“Morning Briefing” is a new feature in Motor City Muckraker to keep you informed as we add award-winning reporters to our independent newsroom that soon will be a nonprofit watchdog. Your donations are key to our ability to produce more vigorous, meaningful, nonpartisan journalism at a time when news rooms are cutting back on impactful, investigative stories.
These are the top stories you’re waking up to:
Two more West Nile Virus deaths confirmed in Michigan
West Nile Virus has claimed two more victims this season in Michigan – an 80-year-old Oakland County man and an Allegan County resident.
Four people have died so far this season from complication from the mosquito-borne virus, state health officials said Tuesday.
The other two deaths were in Wayne County and Grand Rapids.
More than 50 human case of West Nile virus have been confirmed in Michigan as of Friday. Nearly half of them were in Wayne County.
Multiple tornadoes reported in southeast Michigan
The National Weather Service is investigating the possibility that multiple tornadoes touched down Tuesday night in southeast Michigan.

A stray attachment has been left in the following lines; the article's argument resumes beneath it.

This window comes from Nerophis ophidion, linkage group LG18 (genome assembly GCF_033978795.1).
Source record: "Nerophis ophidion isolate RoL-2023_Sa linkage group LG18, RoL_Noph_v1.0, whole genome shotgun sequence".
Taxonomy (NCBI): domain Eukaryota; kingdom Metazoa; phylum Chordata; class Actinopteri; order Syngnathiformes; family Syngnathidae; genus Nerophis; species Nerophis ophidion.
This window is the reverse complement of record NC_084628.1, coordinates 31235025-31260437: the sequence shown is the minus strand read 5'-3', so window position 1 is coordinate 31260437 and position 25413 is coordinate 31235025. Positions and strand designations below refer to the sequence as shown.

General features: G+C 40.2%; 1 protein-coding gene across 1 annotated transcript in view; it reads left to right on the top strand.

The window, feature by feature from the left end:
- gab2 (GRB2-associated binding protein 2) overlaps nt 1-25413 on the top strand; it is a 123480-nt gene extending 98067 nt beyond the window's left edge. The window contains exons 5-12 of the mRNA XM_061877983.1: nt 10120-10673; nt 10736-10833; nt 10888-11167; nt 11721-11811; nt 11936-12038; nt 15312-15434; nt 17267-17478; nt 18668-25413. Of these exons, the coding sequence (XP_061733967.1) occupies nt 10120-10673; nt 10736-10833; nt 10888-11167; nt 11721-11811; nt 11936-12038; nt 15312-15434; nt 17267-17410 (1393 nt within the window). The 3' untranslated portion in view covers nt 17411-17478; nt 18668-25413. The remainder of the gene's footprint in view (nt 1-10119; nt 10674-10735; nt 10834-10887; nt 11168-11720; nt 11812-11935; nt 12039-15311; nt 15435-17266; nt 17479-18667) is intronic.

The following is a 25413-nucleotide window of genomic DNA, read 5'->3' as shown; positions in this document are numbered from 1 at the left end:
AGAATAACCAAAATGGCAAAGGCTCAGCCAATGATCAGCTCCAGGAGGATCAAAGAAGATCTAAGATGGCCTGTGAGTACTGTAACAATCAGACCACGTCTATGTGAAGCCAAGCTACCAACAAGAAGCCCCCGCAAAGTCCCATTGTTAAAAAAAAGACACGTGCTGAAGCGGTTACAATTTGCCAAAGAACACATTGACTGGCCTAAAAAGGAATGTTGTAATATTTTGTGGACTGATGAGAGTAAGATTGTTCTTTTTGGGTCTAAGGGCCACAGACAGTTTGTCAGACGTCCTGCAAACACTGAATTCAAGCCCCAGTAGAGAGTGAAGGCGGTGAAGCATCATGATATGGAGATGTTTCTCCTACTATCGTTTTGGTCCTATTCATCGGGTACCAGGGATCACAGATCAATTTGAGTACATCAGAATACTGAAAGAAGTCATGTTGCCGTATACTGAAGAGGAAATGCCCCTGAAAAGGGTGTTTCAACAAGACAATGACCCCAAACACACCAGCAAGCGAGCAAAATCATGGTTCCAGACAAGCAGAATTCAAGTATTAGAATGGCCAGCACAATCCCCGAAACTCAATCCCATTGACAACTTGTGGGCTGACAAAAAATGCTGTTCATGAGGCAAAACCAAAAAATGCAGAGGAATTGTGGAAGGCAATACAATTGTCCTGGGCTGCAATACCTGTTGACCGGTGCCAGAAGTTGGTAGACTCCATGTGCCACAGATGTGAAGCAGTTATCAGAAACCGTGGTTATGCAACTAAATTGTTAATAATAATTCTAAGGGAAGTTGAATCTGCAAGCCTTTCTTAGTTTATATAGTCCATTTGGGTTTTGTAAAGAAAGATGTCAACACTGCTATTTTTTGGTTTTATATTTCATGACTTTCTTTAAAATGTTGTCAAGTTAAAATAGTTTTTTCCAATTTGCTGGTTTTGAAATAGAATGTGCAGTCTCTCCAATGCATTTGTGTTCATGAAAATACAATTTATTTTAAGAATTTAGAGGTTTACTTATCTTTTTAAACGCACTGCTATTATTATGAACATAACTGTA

The twisters were reported in Monroe County and Gibraltar in Wayne County.
A tornado warning was issued in both counties as a thunderstorm swept across the region beginning shortly after 8 p.m. The warning expired at 9:30 p.m.
No injuries were reported.
Surveyors will visit both counties today to examine damage from the storm to determine whether tornadoes did touch down.
Haunted house planned at Michigan Central Station
Ford Motor Co. is hosting a haunted house at the vacant Michigan Central Station after the automaker purchased the iconic building for $90 million.
A date has not yet been determined, but Crain’s Detroit Business reports that Ford is considering Halloween, which is on a Wednesday this year, or the weekend before the holiday.
The event will be free.
Ford is asking for nearly $239 million in local, state and federal tax incentives. The cash-strapped city of Detroit, which is cutting the public safety budget by 5%, is pitching in $104 million.
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Steve Neavling lives and works in Detroit as an investigative journalist. His stories have uncovered corruption, led to arrests and reforms and prompted FBI investigations.